A technique I recently learned allows you to capture lots of dynamic range within photography with better results plus fewer downsides than conventional HDRs. I call it “AHDR” for “Averaged High Dynamic Range” photography.
AHDR isn’t a popular method at the moment, but I’ll create a case in this article for why I think should be. Compared to conventional HDR methods, it gives likewise good results but works much better when anything in your image is moving. It’s also just as easy and fast in order to capture as a normal HDR (actually a lot faster under several circumstances).
Also, feel free to call it whatever you want. I’m calling it AHDR in this article because I don’t want to type something like “the image averaging method of HDR” lots of times.
Table associated with Contents
What Is AHDR?
As the name Averaged High Dynamic Range suggests, AHDR involves averaging pictures together in order to get higher than usual dynamic range. I’ve written about image hitting before and how I utilize it to get high levels of fine detail in my astrophotography . Have a look at those articles if you haven’t already.
Prior to I show why I favor it over traditional HDR photography, let me first show how AHDR works.
Essentially, AHDR consists of image averaging, which makes use of the fact that most noise inside photography is random; it differs from photo to photo with no correlation. (Patterned noise is a different beast and obviously has patterns, but it’s minimal of all camera sensors. )
The noise in each image essentially “cancels out” when you average multiple photos together. The more pictures you average, the more it cancels out.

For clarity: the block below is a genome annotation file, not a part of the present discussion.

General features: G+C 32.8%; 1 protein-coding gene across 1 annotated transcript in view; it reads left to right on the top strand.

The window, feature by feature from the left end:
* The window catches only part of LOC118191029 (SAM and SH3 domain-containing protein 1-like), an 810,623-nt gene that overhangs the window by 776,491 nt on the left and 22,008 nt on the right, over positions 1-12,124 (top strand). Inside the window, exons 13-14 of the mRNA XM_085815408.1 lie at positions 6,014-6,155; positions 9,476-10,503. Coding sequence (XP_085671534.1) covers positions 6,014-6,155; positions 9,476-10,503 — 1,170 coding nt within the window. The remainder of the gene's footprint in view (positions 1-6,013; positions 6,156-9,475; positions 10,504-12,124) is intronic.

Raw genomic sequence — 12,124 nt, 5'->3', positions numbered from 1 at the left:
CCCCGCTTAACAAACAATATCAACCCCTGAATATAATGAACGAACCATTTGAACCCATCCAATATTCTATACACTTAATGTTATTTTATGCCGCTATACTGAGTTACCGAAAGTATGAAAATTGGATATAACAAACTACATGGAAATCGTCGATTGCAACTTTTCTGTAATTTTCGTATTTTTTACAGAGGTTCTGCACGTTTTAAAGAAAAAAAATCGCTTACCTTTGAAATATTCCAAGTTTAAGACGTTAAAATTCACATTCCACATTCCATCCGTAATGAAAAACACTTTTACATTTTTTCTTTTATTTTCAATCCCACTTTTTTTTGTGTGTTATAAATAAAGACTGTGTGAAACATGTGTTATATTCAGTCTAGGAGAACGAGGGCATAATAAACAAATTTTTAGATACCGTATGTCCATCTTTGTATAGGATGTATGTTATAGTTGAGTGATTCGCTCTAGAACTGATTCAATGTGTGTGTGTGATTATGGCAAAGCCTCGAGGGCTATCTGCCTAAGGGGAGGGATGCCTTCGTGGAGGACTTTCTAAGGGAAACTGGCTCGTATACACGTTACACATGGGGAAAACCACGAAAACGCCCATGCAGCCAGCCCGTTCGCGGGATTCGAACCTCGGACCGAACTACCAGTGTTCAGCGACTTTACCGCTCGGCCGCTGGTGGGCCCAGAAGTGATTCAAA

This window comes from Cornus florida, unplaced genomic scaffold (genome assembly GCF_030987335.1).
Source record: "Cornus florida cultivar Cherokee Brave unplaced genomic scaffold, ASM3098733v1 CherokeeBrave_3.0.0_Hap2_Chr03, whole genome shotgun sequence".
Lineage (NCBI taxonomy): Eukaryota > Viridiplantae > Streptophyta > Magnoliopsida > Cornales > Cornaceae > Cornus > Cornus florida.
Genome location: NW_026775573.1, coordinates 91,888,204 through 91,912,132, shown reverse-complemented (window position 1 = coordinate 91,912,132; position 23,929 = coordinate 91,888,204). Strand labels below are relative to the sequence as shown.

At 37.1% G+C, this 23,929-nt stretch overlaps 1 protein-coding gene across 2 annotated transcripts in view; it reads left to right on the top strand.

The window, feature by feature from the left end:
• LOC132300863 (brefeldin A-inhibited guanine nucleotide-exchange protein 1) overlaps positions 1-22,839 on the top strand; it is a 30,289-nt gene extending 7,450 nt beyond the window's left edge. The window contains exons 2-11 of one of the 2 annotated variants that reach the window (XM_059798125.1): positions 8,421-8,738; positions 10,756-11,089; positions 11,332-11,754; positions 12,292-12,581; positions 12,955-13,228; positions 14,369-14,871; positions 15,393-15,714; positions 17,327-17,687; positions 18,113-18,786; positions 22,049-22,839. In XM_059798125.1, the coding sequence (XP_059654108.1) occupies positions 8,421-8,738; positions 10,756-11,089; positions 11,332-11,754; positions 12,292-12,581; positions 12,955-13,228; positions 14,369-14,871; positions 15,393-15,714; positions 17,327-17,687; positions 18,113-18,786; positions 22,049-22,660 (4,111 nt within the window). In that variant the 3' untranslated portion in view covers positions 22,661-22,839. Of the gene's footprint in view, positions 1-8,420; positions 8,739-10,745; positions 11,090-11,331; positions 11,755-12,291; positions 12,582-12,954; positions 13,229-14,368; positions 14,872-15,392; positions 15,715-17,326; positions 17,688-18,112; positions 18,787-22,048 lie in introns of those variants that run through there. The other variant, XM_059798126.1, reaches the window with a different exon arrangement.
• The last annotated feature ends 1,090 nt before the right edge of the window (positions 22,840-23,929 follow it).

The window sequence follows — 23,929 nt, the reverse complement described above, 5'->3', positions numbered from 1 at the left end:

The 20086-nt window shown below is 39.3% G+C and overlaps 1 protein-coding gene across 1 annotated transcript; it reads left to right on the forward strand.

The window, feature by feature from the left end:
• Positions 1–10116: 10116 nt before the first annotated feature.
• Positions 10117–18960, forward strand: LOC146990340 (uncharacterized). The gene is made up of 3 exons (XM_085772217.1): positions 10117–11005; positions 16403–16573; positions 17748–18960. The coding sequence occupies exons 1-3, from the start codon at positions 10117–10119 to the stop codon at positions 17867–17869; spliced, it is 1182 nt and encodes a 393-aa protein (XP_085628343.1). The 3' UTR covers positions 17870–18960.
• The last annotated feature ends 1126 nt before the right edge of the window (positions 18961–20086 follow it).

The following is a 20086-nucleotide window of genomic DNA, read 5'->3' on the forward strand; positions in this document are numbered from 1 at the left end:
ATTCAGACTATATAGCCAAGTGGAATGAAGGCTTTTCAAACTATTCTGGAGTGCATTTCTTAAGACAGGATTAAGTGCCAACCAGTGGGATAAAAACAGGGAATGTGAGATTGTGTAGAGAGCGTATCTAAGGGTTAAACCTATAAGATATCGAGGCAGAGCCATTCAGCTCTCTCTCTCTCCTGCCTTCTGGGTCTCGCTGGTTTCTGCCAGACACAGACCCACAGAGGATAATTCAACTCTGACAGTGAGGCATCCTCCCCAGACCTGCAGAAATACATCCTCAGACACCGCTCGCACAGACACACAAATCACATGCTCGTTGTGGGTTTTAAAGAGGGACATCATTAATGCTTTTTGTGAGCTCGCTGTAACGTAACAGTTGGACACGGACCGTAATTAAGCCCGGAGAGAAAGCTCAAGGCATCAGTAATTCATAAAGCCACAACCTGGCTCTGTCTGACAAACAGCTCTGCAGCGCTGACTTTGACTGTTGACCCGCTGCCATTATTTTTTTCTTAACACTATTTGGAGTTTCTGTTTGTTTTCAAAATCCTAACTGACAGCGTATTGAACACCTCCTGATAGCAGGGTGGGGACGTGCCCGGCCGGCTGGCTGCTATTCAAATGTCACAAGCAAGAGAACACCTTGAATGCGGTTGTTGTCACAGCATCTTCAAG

It’s easier to understand it when you see it. Here’s what sort of single image at ISO 6400 looks up close:
And here’s how it looks after I took 8 such photos in a line and averaged them within Photoshop:
You might be wondering how this has anything to do with HDR pictures. The answer is that the image hitting process substantially improves the photo’s dynamic range simply by shrinking the amount of shadow sound. The less shadow sound you have, the more details you are able to recover in the darker parts of a photo. The result – as with HDR – is that you can retain details throughout an image even in very high contrast moments.
Steps to make an AHDR
It’s very easy in order to capture an AHDR during a call. You simply take multiple identical photos of the scene ahead. (A tripod is highly suggested, as with regular HDR. ) Then, in post-processing software like Photoshop, you average the photos together. The resulting image has extraordinary levels of shadow detail that could be recovered using the standard sliders in Lightroom/Capture One/etc.
Something important to be aware is that AHDR does not improve highlight retention – just shadow detail. That may seem like a problem, but it really isn’t. This simply means that you must avoid broken highlights in your images at all costs, even if it means exposing darker than your meter recommends. Here’s another way to think about it: a conventional HDR involves (at least) a “centered” exposure, an “under” exposure, and a good “over” exposure. By comparison, the particular AHDR method involves taking “under” exposure multiple times.
Here’s an example of exactly how it looks in practice:
One minor drawback with AHDR is the fact that not all post-processing software has a way to average multiple photos together. You need to have specialized software like Photoshop or Appreciation Photo in order to do so.
The method of picture averaging is different in every software program. In Photoshop, one way to get it done is to load all your photos as layers, convert these to a single smart object (highlight all layers > best click > Convert to Smart Object), then visit Layer > Smart Items > Stack Mode > Mean. If you don’t know how to take action similar in your preferred software program, just search for a tutorial on-line.
How Many Photos Does a good AHDR Need?
While you may be worried that AHDR requires several photos in order to improve shadow detail, that’s not necessarily the case. In fact , every time that you double the number of photos you catch, you improve the shadow detail by one stop (i. e. making it twice as good; half as much noise).